As an odd couple on the road movie Green Book works really well thanks to the two lead performances, but as an exploration of race relations the movie needed a lot more work.


Mowgli: Legend of the Jungle Review

            Andy Serkis has to be one of the most interesting people working in cinema right now.  Serkis started off as a character actor that specialized in over-the-top roles.  He mostly gained acclaimed for his television work, but it wasn’t until his trailblazing motion capture performance as Gollum in the The Lord of the Rings trilogy where he came to fame.  Since then Serkis has been the preeminent motion capture performer in the business, and more recently Serkis has begun to work behind the camera.  Serkis’ directorial debut was the mild biopic Breathe.  Serkis’ latest movie, though, is something that you would think would be more up his alley, Mowgli: Legend of the JungleMowgli is yet another adaptation of Rudyard Kipling’s The Jungle Book, but what makes this one different from the other adaptations is it is a more faithful adaptation of Kipling’s work.  This difference at least makes the movie standout from Jon Favreau’s recent live-action adaptation of the Disney version, but the movie itself struggles at times to find the right tone and the movie clearly needed a little more work in post production as the visual effects don’t really standout as much as they should.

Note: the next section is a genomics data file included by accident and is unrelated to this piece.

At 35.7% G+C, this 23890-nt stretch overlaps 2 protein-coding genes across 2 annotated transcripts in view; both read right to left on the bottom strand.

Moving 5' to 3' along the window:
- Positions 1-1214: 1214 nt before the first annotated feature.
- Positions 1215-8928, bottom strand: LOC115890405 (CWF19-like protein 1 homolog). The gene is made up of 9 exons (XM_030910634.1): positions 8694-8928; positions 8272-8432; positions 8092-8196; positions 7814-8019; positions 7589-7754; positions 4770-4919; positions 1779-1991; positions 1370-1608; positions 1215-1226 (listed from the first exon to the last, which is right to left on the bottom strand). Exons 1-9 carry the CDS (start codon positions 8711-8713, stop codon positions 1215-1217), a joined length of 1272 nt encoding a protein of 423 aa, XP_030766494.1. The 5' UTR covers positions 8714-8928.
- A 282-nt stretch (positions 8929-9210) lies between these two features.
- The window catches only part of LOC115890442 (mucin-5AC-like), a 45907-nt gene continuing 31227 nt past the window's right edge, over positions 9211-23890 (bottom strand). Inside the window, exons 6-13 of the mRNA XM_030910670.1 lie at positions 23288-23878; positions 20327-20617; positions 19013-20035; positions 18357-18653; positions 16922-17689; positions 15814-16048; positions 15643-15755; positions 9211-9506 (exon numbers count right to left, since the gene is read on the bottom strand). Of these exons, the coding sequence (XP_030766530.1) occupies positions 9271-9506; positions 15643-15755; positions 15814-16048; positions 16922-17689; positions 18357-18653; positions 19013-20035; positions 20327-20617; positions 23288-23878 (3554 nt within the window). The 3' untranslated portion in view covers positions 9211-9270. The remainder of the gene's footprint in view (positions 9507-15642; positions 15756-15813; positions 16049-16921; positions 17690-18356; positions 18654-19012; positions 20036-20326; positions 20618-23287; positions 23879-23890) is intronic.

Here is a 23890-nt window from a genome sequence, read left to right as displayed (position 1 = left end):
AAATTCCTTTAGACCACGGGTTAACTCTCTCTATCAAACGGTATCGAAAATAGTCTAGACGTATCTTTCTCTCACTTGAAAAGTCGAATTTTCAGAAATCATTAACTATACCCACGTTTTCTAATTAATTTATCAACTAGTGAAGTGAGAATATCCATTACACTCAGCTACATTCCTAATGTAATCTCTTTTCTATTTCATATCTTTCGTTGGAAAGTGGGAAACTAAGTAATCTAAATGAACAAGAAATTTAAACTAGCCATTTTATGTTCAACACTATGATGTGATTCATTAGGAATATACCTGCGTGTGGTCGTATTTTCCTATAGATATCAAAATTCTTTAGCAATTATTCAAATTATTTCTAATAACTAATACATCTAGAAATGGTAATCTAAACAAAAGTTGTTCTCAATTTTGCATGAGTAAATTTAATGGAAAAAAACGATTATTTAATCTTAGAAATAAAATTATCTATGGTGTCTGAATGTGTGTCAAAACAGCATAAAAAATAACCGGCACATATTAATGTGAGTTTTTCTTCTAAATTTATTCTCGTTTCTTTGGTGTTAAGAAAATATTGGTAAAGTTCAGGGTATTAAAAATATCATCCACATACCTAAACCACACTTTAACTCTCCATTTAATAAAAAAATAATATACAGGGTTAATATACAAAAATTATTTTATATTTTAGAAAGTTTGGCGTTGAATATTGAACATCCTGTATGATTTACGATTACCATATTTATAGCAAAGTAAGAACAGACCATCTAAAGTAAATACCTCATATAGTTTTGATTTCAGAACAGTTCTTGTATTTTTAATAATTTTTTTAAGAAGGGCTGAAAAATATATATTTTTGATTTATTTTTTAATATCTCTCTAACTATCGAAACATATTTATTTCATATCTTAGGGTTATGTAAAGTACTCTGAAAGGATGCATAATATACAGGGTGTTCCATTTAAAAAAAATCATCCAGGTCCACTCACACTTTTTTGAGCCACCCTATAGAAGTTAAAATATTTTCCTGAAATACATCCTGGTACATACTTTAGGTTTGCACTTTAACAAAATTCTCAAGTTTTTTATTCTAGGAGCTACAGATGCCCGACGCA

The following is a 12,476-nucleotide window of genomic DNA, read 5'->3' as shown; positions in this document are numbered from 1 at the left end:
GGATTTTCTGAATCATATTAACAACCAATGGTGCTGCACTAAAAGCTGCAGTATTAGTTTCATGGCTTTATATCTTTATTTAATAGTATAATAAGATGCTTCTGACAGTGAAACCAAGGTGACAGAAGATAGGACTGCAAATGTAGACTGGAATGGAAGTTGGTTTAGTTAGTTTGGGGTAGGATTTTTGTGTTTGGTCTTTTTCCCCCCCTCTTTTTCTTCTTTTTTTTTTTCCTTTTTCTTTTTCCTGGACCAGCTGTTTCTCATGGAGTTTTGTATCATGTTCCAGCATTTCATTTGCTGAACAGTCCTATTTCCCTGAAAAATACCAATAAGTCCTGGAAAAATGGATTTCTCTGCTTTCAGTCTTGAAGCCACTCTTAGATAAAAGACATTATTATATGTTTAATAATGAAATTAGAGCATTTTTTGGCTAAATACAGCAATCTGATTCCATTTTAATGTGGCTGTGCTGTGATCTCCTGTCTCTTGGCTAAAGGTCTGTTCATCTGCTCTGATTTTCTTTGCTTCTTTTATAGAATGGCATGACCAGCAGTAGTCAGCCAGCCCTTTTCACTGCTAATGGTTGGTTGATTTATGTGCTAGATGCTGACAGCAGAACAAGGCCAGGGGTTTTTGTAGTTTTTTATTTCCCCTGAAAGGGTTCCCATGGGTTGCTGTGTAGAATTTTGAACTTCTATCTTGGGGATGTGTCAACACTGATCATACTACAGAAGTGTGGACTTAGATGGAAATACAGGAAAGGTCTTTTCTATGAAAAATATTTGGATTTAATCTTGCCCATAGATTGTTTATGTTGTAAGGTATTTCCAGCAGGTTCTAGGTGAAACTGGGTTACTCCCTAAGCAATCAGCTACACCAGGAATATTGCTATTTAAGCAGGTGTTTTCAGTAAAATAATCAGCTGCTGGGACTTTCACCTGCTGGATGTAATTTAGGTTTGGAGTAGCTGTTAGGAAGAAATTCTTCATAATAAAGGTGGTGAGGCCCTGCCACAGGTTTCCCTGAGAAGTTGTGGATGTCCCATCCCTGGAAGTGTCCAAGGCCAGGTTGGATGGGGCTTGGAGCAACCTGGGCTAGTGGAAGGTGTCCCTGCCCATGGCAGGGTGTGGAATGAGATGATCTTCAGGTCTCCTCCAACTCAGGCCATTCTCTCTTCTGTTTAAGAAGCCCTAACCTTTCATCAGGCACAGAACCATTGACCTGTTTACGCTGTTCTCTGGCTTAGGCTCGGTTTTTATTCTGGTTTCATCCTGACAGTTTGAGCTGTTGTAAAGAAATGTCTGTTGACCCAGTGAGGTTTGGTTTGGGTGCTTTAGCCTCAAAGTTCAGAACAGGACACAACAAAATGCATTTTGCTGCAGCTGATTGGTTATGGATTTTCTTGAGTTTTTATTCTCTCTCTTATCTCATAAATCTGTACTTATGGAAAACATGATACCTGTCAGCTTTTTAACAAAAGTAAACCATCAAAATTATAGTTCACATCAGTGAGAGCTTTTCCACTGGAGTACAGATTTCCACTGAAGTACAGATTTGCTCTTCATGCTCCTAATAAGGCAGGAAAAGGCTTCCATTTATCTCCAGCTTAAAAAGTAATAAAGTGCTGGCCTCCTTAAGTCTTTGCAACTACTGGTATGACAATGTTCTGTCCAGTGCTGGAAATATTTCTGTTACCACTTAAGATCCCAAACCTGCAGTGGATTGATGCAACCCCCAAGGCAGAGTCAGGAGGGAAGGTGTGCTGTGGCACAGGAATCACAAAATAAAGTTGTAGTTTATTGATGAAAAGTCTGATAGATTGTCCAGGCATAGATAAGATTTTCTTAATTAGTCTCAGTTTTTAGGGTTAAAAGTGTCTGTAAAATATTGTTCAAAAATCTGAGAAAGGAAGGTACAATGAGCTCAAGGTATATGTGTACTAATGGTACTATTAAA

Mowgli: Legend of the Jungle begins with a very familiar scene of Cate Blanchett (who plays a much more different version of Kaa the snake than you are used to seeing) narrating the table setting over images of jungles and forests. From there we are introduced to young Mowgli (played by Rohan Chand) and we see his upbringing by the Akela wolf pack. Most of this first half of the movie is fairly standard stuff.  It’s entertaining, but you can’t help but feel like this movie isn’t getting the most out of Benedict Cumberbatch (who should have been a slam dunk choice as Shere Khan but rarely gets a moment to pop off the screen) or Christian Bale (who plays Bagheera and sees most of his use in the story given to Andy Serkis’ Baloo). Nor are the visual effects working as well as they should.  The facial work on the animal creatures is astounding, but it seems like the visual effects artists patted themselves on the back after that and what we end up with is a bunch of faces surrounded in a sea of pixels.  

            Fortunately, the movie picks up steam once Mowgli finally caves in to the human side of his nature and journeys into the nearby village. Here with a lack of CGI, we get to see that Serkis does have a very interesting visual eye.  We also get one of the more interesting characters of the movie in Matthew Rhys’ hunter.  The hunter character is able to throw some interesting wrinkles into the typical Jungle Book storyline that adds some questions that you wouldn’t think you or Mowgli would be forced to answer in a movie like this.  These sequences also set the stage for an ending that comes right from Kipling’s books, which is something we haven’t yet seen in a movie. 

            Mowgli: Legend of the Jungle is a bit of a mess that certainly needed some more time in post production but it does enough to separate itself from the numerous other adaptations of this work.